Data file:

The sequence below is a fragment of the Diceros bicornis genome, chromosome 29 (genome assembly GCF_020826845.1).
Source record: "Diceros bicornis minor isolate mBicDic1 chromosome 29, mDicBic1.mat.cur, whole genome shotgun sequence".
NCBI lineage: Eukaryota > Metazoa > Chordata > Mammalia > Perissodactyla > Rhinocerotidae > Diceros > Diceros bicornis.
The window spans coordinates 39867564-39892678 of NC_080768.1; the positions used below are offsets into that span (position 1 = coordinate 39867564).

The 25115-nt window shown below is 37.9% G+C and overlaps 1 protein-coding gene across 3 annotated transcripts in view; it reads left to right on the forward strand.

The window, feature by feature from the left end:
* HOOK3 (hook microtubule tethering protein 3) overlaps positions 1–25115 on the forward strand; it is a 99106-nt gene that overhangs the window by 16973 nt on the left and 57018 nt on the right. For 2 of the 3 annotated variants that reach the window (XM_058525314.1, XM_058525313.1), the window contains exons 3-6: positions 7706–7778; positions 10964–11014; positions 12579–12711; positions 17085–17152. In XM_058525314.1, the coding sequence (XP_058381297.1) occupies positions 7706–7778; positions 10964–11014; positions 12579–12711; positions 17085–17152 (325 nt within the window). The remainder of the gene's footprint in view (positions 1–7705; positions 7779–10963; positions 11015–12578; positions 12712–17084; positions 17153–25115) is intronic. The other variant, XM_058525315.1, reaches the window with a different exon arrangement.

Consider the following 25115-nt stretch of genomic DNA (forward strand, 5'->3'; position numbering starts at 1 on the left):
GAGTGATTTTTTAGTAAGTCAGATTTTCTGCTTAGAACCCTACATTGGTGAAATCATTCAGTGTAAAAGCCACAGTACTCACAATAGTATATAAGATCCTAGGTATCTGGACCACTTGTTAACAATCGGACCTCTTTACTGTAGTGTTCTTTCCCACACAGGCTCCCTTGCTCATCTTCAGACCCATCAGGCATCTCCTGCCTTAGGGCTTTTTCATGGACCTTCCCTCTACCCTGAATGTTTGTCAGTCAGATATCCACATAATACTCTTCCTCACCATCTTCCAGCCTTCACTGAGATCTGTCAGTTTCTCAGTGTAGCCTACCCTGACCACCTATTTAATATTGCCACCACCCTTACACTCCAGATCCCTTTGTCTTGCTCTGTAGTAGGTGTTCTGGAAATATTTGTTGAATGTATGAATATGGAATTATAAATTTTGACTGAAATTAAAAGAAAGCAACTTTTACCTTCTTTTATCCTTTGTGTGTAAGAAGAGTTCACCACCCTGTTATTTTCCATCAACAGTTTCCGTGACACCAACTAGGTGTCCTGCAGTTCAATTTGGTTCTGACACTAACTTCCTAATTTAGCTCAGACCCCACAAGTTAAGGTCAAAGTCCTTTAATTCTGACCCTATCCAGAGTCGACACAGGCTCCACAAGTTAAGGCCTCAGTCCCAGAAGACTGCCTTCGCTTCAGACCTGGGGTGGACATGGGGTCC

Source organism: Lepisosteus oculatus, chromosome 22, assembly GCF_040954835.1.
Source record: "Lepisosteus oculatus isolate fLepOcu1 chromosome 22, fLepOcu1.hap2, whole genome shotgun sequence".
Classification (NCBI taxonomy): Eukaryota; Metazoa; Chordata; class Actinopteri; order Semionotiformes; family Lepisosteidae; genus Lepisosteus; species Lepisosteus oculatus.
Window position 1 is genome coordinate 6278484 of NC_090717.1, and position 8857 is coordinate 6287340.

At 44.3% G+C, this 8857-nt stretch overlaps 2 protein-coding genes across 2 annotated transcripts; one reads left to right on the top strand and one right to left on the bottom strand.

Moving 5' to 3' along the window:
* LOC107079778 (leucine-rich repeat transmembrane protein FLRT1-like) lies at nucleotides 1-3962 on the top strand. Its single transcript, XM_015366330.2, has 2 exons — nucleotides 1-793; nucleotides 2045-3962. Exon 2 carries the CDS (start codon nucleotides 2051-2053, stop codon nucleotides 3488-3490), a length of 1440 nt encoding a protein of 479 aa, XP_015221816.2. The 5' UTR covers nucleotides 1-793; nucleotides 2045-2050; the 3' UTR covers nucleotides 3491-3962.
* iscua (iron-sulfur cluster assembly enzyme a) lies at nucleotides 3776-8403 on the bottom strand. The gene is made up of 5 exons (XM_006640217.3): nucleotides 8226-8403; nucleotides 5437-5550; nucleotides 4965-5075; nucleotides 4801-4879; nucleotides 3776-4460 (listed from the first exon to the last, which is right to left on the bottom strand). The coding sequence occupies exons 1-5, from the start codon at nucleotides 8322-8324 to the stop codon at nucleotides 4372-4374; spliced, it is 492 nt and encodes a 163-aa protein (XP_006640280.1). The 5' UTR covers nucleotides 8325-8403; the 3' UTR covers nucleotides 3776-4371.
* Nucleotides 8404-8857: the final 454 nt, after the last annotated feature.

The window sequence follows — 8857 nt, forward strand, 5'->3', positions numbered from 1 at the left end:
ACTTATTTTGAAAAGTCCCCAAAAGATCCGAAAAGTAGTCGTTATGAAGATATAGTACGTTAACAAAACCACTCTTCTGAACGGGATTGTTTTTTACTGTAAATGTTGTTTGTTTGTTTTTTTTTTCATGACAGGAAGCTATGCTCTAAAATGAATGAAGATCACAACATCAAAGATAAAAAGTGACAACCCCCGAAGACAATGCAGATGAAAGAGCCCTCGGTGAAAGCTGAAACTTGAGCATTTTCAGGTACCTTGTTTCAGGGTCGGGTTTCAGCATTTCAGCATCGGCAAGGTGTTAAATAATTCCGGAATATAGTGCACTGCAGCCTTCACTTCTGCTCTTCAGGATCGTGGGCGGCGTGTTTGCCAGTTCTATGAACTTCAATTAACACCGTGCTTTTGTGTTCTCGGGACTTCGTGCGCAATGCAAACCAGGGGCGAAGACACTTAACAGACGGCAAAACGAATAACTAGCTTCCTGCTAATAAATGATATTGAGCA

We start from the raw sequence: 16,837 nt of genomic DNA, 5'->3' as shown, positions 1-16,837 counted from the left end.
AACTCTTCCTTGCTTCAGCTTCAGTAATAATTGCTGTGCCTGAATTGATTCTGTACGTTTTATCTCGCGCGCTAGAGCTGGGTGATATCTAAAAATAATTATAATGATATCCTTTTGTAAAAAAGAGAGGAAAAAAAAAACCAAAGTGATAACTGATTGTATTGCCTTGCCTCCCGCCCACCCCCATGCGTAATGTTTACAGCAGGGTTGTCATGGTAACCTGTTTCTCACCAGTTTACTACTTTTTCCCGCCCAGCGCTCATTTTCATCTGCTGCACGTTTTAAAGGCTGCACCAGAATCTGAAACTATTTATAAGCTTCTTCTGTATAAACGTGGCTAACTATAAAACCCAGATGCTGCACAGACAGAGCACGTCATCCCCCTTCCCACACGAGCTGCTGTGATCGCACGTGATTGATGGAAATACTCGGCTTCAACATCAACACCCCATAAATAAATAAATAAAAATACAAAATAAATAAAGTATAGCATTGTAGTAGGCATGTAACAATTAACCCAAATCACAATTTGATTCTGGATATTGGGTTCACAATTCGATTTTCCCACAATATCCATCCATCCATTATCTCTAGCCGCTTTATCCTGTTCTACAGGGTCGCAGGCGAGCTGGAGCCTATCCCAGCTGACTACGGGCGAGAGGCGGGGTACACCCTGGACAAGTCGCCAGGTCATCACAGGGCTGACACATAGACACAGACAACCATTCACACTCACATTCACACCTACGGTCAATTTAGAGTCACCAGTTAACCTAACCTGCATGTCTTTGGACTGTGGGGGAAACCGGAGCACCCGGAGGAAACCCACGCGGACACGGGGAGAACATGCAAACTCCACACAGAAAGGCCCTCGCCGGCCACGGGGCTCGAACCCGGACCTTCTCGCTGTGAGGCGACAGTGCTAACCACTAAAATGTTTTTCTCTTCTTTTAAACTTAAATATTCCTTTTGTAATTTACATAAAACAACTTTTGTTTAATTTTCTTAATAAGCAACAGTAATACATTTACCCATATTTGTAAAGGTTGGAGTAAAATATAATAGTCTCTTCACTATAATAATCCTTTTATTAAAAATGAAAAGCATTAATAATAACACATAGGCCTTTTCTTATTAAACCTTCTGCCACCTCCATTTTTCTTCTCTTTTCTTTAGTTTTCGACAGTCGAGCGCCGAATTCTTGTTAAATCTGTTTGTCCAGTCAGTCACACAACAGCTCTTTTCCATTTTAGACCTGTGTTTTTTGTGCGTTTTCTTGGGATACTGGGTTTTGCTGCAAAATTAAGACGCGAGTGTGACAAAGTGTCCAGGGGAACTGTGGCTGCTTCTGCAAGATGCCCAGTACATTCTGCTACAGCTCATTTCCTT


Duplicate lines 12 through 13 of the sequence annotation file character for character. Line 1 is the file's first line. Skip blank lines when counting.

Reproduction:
Classification (NCBI taxonomy): Eukaryota; Metazoa; Chordata; class Actinopteri; order Semionotiformes; family Lepisosteidae; genus Lepisosteus; species Lepisosteus oculatus.
Window position 1 is genome coordinate 6278484 of NC_090717.1, and position 8857 is coordinate 6287340.